(© Kip Mistral 2017. First published in the United States Lipizzan Federation quarterly NEWS publication for Winter 2018. Feature image is Painting #26: Gallop leading with near fore, from “The Classical Riding Master”. Subsequent illustration credits inline.)
The great horsemen of the European baroque and romantic eras were undeniably aristocrats. After all, making a great horseman and a great horse—in those days—was expected to take a lifetime in the first case, and many years in the second case. Only aristocrats and nobility had the time and the money to acquire fine horses and undertake the deep study that in these times made becoming a graceful, elegant rider an important character-building experience. The German-born Friedrich Wilhelm Baron Reis von Eisenberg (1685-1764)1 was such a lucky one.
But though the Baron may have been privileged, he did not sit around eating bonbons. He became an écuyer and trainer renowned throughout Europe, a recognized expert on haute école, a widely read author and an admired artist who illustrated his own literature. Fortunately for us today, d’Eisenberg left a wealth of instruction and artwork that has not only survived time but is enjoying an energetic revival.
The Baron began his riding career as a youth in the court of the German Saxe-Weimar royal family, and then went to Italy where he was named Great Squire at the stables of the Count of Daun, Viceroy of Naples. D’Eisenberg subsequently moved to Vienna to study with Johann Christoph Regner von Regenthal, Director of the Spanish Riding School, by whom he was greatly influenced.
Tinted engraving “Le Superbe” (The Superb), ‘The Passage in a Straight Line in the German Style’, from “The Art of Riding a Horse”. With permission of Xenophon Press.
Over his lifetime D’Eisenberg crisscrossed Europe as he was sought out to serve as director and first rider of important riding academies including those in Luneville, France and the Grand Duchy of Tuscany in Pisa. Such broad multi-cultural experiences he later put to use in his position as riding master to the Austrian court of the Hapsburgs, under Emperors Charles VI and Francis I.
He spent some years in England writing and illustrating The Art of Riding a Horse, Or, Description of Modern Manège in its Perfection, which he dedicated in a first edition to King Louis XV of France, and in a second edition to King George II of England. Although d’Eisenberg published other works over time, The Art of Riding a Horse became a classic and appeared over the decades in several languages.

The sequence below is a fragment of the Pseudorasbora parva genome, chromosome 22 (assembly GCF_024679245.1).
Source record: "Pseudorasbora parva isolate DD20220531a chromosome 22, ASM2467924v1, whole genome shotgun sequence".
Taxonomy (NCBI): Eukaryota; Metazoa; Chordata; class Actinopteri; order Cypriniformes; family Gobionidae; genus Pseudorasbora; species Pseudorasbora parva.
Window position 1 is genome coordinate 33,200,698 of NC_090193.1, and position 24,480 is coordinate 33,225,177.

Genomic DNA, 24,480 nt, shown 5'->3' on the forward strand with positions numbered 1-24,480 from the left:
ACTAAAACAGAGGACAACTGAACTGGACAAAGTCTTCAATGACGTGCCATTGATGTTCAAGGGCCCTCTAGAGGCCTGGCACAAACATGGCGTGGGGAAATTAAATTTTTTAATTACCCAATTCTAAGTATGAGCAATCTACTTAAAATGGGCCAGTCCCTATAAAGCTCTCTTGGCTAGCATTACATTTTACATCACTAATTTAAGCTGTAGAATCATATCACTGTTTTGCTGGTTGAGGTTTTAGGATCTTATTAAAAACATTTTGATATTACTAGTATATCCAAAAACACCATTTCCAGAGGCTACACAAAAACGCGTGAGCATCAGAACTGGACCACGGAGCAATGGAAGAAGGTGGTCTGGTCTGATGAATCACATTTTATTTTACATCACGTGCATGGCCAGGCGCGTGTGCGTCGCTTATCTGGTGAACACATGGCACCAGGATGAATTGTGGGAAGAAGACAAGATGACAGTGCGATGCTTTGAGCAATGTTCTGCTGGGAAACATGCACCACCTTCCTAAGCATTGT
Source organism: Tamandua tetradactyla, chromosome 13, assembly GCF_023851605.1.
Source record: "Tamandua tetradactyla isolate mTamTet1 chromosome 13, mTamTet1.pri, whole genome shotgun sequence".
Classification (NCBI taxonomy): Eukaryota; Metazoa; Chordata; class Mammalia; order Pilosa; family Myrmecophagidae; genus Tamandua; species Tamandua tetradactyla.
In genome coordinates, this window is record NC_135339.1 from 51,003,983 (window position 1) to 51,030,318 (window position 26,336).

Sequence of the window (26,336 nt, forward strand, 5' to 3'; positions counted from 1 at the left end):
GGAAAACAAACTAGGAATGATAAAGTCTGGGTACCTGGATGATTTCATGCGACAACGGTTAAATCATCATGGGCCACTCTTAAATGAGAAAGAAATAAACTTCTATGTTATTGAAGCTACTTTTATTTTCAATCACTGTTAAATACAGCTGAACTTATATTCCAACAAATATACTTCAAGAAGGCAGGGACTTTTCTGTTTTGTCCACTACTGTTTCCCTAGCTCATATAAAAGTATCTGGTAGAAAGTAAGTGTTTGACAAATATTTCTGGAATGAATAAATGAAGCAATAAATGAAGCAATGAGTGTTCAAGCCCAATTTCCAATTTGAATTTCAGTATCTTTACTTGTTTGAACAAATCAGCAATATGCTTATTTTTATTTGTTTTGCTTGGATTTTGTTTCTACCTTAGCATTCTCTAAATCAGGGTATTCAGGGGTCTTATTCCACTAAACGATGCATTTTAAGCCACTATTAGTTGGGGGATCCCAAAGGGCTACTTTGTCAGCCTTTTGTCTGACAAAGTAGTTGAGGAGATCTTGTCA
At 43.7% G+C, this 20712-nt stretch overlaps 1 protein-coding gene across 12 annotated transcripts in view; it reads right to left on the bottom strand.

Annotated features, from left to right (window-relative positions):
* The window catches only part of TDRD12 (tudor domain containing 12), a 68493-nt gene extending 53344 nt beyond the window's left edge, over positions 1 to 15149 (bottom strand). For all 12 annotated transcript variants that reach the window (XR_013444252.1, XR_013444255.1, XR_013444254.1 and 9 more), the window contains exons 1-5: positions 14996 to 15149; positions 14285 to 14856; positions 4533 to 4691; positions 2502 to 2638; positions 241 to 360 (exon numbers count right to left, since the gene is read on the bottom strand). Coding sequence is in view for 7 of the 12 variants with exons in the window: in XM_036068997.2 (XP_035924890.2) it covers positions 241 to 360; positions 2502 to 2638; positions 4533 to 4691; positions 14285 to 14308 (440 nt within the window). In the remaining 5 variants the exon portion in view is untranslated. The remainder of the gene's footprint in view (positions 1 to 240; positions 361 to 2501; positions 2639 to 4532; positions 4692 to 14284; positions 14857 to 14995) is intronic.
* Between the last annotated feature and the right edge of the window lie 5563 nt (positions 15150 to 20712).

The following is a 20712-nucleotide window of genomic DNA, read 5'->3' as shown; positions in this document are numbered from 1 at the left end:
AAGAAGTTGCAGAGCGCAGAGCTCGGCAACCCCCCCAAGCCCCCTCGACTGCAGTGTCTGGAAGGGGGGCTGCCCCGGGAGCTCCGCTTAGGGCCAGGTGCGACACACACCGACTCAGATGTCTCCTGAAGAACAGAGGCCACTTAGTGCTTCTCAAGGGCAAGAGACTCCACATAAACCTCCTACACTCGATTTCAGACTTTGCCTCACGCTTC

Tinted engraving “Le Conquerant” (The Conqueror), ‘Another Manner for Courbettes’, from “The Art of Riding a Horse”. With permission of Xenophon Press.
At this time in history his audience is very familiar with academic horsemanship (the Manège), so d’Eisenberg takes pains to illustrate and describe the perfection of each exercise. His style is precise and instructional, pointing out the logical, programmatic sequence for training each exercise. Notably, there is only one correct way to train and perform anything, and at the end of each lesson, d’Eisenberg charmingly tells various versions of…“And that is all there is to know about [this subject].”
That d’Eisenberg is a true connoisseur of the finest of fine horses is beyond doubt. He raptly evaluates, analyzes, and compares and contrasts horses in terms of their country of origin, size, shape, natural abilities, gifts of personality, character and temperament, and even color. Many of the horses he uses as a subject are not just known to him, but he or his mentor von Regenthal have trained and ridden them. D’Eisenberg glows with admiration for, pride in and satisfaction with these horses; his great joy taken in them is truly an example for us today.
D’Eisenberg, like von Regenthal, is very concerned that the approach to training and riding a horse should be compassionate and careful. The initial treatment of a young horse should be sensitive so as not to overwhelm and prejudice him against future training. D’Eisenberg speaks of taking care and time to build the horse up in stages, physically, mentally and emotionally. He warns against asking horses for something they cannot naturally do, or easily do, too early.
Black and white engraving “Le Royal” (The Royal), ‘The Rein Back of the Horse with the Cavesson’, from “The Art of Riding a Horse”. With permission of Xenophon Press.
That said, actual resistance on the part of the horse has a bottom line and an immediate, practical consequence; “It may be necessary to shake the switch, or give him a good whack,” the Baron scolds. Yet on the highest level, d’Eisenberg seeks not a fight, but instead an equitation ever more elegant and beautiful, a horse showing greater obedience, skill and power…in the end, a picture that will appeal to superior taste.
On its own, in The Art of Riding a Horse the Baron leaves to us a superb technical manual that brings together and blends science, craft and art. What makes today’s English edition translated by Sherilyn Allen VMD and published by Xenophon Press even more valuable are the generous and very educated translator’s notes on almost every page. Here Dr. Allen interprets d’Eisenberg’s text in the context of his own time, creating a bridge for today’s reader and rider and making the instruction more accessible.
The work of so many great classical masters has been lost over time. To have the creative works of Baron d’Eisenberg at our fingertips almost makes him seem alive and well…a real character and mighty classical master to enjoy and learn from, who still leaves to us the potential of real high-level instruction, and offers tremendous inspiration for modern horsemen.
For more information about Friedrich Wilhelm Baron Reis von Eisenberg, see:
The Classical Riding Master: The Wilton House Collection; Commentary by Dorian Williams, Eyre Methuen, London, 1979